MadameJosephine Sat 20-Feb-16 20:45:02

Some countries do not allow dual citizenship so you would have to denounce to take on citizenship of another country.

Also some countries such as the USA require non resident citizens to file tax returns and pay taxes to the US government so if you were never planning to return it could be financially beneficial to denounce your citizenship. My DS is actually entitled to claim US citizenship as his dad is American but has chosen not to for this reason

LionsLedge Sat 20-Feb-16 20:45:07

Message withdrawn at poster's request.

LionsLedge Sat 20-Feb-16 20:45:59

Message withdrawn at poster's request.

eastwest Sat 20-Feb-16 20:47:00

My husband and I are citizens of different countries. I'm British, he's not. His country doesn't allow dual citizenship. We are trying to keep good links with his father's country (he speaks the language etc.) - I imagine in the future our child might make a decision to renounce British citizenship to take citizenship of his father's country.

Noofly Sat 20-Feb-16 20:50:45

I renounced. I used to have US citizenship, but the tax filing requirements became too complicated for my liking.

MooseBeTimeForSnow Sat 20-Feb-16 20:51:03

We've just become Canadian citizens. We were at our ceremony with a family of white South Africans from Johannesburg. They're renouncing their SA citizenship. They have no intention to live there again.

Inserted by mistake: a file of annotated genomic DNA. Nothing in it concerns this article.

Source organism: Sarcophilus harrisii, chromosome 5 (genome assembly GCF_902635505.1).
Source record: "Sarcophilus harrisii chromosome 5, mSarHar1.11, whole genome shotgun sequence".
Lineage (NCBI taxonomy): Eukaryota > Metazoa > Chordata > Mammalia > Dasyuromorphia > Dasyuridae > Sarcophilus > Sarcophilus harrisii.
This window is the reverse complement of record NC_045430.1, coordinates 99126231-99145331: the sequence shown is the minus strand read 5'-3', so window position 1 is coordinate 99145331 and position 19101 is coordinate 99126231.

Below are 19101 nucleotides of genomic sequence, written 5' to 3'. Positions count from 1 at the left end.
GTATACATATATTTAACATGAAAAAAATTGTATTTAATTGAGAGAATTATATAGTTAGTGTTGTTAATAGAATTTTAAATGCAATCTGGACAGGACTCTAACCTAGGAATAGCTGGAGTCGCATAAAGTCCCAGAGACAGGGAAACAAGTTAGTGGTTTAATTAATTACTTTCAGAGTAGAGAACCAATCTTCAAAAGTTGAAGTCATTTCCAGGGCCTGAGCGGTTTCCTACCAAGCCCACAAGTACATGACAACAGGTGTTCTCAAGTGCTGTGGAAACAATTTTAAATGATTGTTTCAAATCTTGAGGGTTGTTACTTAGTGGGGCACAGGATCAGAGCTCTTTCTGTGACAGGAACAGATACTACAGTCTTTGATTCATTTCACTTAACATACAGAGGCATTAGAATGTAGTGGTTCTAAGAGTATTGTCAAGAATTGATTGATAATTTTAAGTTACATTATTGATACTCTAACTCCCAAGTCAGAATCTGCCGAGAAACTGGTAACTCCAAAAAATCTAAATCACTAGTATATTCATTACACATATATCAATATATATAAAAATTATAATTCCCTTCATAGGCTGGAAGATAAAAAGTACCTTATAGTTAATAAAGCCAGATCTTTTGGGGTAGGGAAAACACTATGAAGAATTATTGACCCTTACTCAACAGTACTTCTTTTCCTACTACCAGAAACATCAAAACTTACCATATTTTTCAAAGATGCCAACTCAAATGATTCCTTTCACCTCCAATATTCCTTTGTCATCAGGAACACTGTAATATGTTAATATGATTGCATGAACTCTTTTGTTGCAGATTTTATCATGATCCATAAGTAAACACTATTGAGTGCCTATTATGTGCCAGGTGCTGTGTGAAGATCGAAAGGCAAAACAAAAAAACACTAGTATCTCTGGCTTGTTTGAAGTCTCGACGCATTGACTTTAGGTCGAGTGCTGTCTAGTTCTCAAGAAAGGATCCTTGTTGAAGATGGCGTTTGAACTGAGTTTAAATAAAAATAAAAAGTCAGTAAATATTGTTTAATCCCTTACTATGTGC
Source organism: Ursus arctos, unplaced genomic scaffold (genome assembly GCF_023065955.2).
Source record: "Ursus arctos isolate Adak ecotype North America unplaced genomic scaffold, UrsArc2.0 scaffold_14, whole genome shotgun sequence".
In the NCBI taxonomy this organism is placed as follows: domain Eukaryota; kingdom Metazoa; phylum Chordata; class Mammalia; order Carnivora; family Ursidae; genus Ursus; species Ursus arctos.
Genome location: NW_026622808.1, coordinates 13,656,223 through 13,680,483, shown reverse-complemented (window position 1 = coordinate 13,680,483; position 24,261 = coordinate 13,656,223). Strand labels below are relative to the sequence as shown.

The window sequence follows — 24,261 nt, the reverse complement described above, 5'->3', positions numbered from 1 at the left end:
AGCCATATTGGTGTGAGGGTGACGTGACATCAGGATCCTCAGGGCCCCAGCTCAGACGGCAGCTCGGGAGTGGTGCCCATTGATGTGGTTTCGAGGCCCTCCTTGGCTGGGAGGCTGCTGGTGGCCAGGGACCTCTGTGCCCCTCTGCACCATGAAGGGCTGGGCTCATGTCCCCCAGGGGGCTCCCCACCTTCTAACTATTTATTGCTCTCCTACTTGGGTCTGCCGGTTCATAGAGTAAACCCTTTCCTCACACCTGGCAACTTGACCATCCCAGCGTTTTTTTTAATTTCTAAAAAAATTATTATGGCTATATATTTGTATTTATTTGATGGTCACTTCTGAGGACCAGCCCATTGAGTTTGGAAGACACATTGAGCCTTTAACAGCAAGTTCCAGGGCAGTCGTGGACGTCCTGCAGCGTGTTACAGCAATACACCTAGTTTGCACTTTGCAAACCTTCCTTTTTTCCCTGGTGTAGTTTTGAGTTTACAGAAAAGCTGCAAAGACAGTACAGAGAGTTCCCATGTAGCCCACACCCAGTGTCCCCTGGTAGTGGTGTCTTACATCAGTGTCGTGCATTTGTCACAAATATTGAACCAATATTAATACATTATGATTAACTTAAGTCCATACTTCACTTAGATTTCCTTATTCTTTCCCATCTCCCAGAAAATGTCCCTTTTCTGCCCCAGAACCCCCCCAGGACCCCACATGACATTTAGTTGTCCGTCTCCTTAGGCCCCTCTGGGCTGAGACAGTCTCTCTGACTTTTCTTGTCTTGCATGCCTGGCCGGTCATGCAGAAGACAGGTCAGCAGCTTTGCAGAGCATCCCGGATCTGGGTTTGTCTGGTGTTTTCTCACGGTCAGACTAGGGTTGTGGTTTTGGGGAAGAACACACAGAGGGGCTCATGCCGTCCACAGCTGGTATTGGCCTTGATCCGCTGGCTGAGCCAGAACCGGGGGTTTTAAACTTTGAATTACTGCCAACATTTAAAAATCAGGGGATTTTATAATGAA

LionsLedge Sat 20-Feb-16 20:52:55

Message withdrawn at poster's request.

Guitargirl Sat 20-Feb-16 20:53:23

I can think of many countries I would not want to be a citizen of.

And - as others have pointed out - some states do not allow for dual citizenship.

Noofly Sat 20-Feb-16 20:56:16

LionsLedge I don't have any close family in the States now. We go there on holiday fairly often- are off to NYC in April and this will be the first time I need to fill out an ESTA. Hopefully it will go smoothly. grin

hatters Sat 20-Feb-16 20:56:47

We've moved abroad and DH would like to renounce British citizenship once he has citizenship here "in case there's a draft".
But he thinks it's a good thing for DSs as it gives them the freedom to live in Europe, slightly confused thinking!
It's been a while since we discussed it to be fair, maybe he had second thoughts, it does seem like a big step.

LionsLedge Sat 20-Feb-16 20:57:46

Message withdrawn at poster's request.

RealityCheque Sat 20-Feb-16 21:02:03

To avoid military conscription.

TheGreatSnafu Sat 20-Feb-16 21:02:14

I have dual US/British and the tax stuff is awful.

As well as the fact that my DH already has British/Other dual citizenship which has caused us problems in the USA so he has considered renouncing his non-British citizenship to get US citizenship.

We got British / US dual for our children but they may want to renounce one of those should they chose to take up their Father's 2nd citizenship.